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Sandwell District - Feed-Forward

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Artist: Sandwell District

Album: Feed-Forward

Label: Sandwell District

Review date: Jan. 12, 2011

In the beginning, it was highly limited white label 12” singles with no identification save a stamp of the name and a fax number, released with no discernible schedule. Then it was the remixes and re-edits of songs that hadn’t even officially appeared yet. Then there was the unhelpful, Situationist International-inspired blog with starkly moribund, tangential imagery. Then, the half-truths and distortions of press interviews. Then, an announcement of two full-lengths by the end of 2010, which turned into one and a “test session,” which then got delayed with problems at the pressing plant, which then sold out on pre-order with a pliant release date anyway. Early reports had it as the best album of the year that no one heard.

The unaccommodating, deliberately difficult, downright dejecting lack of information that remained the focus of Sandwell District’s approach for most of the last eight years isn’t new, of course. Underground Resistance, Basic Channel and Redshape are just three names that have scuttled personality for propellant techno. The thing with Sandwell is that they didn’t particularly care to clarify what was going on with any aspect of the music. Downwards label founder Karl O’Connor (a.k.a. Regis) was part of an entity that also included cohorts Peter Sutton (Female), Dave Sumner (Function) and Juan Mendez (Silent Servant).

But who else was involved? Where were the original versions of these songs? Was it a group or a label? What, exactly, was all the hot fuss over? Somewhere in the small hours of Dec. 22, Feed-Forward finally provided some answers. Typically concise, Where Next? posted a monochromatic image of the LP with the caption, “Patience is a virtue……”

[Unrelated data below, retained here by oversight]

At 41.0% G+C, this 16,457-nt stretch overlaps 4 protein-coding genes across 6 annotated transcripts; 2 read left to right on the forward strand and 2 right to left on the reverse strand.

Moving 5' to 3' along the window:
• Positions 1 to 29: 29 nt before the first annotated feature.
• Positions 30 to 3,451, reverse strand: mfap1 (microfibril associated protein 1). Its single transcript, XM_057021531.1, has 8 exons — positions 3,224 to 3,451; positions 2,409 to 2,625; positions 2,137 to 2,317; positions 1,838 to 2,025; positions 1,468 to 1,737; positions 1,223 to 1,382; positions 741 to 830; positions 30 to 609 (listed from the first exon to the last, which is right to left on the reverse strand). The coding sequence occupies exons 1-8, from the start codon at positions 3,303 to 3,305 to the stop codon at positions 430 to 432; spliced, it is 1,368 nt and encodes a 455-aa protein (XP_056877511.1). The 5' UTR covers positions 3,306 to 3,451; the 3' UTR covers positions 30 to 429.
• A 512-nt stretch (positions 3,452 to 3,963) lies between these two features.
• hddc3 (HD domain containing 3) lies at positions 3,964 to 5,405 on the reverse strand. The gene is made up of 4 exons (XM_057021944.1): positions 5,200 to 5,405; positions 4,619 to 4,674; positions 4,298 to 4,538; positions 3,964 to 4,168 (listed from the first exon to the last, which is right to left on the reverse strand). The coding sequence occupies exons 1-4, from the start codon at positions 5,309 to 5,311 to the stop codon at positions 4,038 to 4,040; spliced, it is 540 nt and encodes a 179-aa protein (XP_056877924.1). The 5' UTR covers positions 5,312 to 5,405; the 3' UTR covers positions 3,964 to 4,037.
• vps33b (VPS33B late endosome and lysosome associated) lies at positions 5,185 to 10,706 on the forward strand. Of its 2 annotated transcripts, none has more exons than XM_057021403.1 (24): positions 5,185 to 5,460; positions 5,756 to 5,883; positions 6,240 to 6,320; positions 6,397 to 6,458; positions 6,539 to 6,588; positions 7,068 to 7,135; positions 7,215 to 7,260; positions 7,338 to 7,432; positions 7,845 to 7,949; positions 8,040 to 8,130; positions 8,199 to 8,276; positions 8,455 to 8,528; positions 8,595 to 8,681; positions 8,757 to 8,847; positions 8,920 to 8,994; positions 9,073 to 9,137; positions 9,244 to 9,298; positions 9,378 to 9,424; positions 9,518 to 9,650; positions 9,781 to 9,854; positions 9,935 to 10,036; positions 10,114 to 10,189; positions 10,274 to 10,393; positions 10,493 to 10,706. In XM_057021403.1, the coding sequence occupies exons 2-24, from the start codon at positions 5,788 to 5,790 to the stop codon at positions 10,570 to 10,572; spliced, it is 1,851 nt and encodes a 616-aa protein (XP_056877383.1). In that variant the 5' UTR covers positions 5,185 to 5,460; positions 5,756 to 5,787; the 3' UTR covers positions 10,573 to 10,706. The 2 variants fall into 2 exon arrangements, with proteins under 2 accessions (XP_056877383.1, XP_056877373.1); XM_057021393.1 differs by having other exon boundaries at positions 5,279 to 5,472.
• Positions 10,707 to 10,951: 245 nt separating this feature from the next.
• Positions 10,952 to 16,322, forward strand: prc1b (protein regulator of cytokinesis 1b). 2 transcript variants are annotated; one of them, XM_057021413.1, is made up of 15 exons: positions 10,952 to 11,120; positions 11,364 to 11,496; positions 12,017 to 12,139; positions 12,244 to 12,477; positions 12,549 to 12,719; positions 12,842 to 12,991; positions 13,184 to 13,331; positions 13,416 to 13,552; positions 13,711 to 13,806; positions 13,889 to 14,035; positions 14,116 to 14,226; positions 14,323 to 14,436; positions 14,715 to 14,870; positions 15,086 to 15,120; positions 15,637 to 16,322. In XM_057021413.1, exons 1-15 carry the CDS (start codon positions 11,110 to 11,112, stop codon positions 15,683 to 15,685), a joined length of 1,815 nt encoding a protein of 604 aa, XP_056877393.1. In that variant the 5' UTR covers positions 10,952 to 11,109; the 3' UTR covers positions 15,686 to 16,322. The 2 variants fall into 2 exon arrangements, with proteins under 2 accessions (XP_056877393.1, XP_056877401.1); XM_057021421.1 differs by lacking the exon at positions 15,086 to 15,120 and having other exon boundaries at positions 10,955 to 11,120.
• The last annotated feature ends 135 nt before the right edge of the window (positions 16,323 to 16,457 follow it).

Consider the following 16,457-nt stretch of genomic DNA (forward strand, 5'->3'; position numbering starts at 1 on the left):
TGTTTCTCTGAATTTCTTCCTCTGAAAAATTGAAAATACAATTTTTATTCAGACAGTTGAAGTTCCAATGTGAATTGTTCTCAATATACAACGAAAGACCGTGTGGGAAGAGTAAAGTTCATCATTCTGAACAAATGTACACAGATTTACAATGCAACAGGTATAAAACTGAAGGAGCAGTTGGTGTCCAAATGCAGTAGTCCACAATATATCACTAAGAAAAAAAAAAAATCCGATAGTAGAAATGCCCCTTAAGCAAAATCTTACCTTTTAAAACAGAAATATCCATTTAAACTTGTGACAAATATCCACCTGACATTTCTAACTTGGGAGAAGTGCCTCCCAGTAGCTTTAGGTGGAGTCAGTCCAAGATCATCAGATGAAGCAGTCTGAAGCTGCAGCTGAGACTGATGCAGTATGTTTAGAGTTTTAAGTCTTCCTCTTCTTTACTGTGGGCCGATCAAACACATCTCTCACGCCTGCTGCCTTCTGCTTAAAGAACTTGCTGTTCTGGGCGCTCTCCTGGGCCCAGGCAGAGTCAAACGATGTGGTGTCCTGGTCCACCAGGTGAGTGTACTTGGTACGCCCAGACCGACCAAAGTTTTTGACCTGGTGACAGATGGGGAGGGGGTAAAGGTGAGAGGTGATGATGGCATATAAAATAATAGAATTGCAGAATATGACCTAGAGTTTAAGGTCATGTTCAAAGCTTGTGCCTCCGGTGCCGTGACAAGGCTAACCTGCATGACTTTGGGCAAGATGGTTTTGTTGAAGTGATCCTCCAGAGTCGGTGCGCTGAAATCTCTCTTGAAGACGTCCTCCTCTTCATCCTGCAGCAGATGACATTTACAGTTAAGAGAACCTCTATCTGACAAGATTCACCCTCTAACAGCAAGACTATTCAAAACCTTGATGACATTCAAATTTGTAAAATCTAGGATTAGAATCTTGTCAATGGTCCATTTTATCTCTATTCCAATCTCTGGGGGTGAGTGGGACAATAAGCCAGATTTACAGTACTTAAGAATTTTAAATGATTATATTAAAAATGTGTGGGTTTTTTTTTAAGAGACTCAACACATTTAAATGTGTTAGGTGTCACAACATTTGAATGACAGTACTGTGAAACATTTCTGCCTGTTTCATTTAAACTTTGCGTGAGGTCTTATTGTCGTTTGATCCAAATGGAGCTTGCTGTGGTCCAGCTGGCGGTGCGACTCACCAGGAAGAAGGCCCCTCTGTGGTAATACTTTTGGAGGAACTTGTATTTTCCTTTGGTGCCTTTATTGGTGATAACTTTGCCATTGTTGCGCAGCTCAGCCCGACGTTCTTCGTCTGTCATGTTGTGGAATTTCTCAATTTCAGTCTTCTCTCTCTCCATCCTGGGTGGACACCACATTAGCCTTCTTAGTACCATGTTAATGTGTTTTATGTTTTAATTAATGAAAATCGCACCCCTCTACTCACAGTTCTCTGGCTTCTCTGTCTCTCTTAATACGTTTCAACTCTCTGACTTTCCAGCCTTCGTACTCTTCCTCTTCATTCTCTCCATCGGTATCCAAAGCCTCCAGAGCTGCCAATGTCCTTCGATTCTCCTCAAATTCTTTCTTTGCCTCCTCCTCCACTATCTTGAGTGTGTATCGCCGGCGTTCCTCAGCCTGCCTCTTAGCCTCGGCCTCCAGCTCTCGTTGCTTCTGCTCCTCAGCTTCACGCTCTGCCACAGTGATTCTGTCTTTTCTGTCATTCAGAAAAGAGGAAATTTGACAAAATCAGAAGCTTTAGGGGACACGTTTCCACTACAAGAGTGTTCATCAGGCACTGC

So it is. Feed-Forward delivers — at long last — on the promise of the collective’s stray singles and its members’ obvious abilities for a sure-fire club burner. There’s a great deal to enjoy here, paced brilliantly and seamlessly sliding around an established framework of cold industrialism, deep dub and airy ambient. In listening to the opening “Immolare” trilogy, one can hear both Eno’s influence in its beatless bits and some of Warp’s early, more aggressive releases in the thump of “Immolare (Main).” Just past the opening 12 minutes, “Grey Cut Out” subverts expectations with an elusive rhythm and less confrontational sound, ably demonstrating the collective’s sharp ear for detail in both production and pace. The cyclical nature of the percussion, however, never really departs (even on both sides of the Tim Hecker-esque “Readymade” 7” that accompanied pre-orders).

You’re fully five songs into this album before the expected thump finally takes hold, but by the time “Speed + Sound (Endless)” wraps things up half an hour later, the reason this album is so cherished among techno heads becomes clear: It is for them. As opposed to recent club crossovers like, say, Ellen Allien or Pantha du Prince, Sandwell District cares nothing for mind-blowing theatrics or daredevil drama. Even Regis, Sandwell’s de facto jefe, has admitted his own shortcomings. In some ways, it shows: There are no vocals, there are no bells (or whistles), and there are no obviously superior tracks — Feed-Forward plays unapologetically close to its creators’ restrained strengths and only takes chances within the well-trod confines of techno’s early millennial excursions.

That may not win you a great deal of fans beyond the genre’s toplofty tastemakers, but anyone willing to give this album even a single listen will be pleasantly surprised by a hypnotic mind-trip best experienced in headphones or beside sizable speakers. As with Shackleton or the best of Ostgut Ton’s camp, Feed-Forward effortlessly shifts between ambient, industrial, minimal and dub to remain as evasive as its creators. In a time when oversaturated self-promotion seems to be the future of the industry, Sandwell District presents an album and an aesthetic that thrives on the music above all else.

By Patrick Masterson

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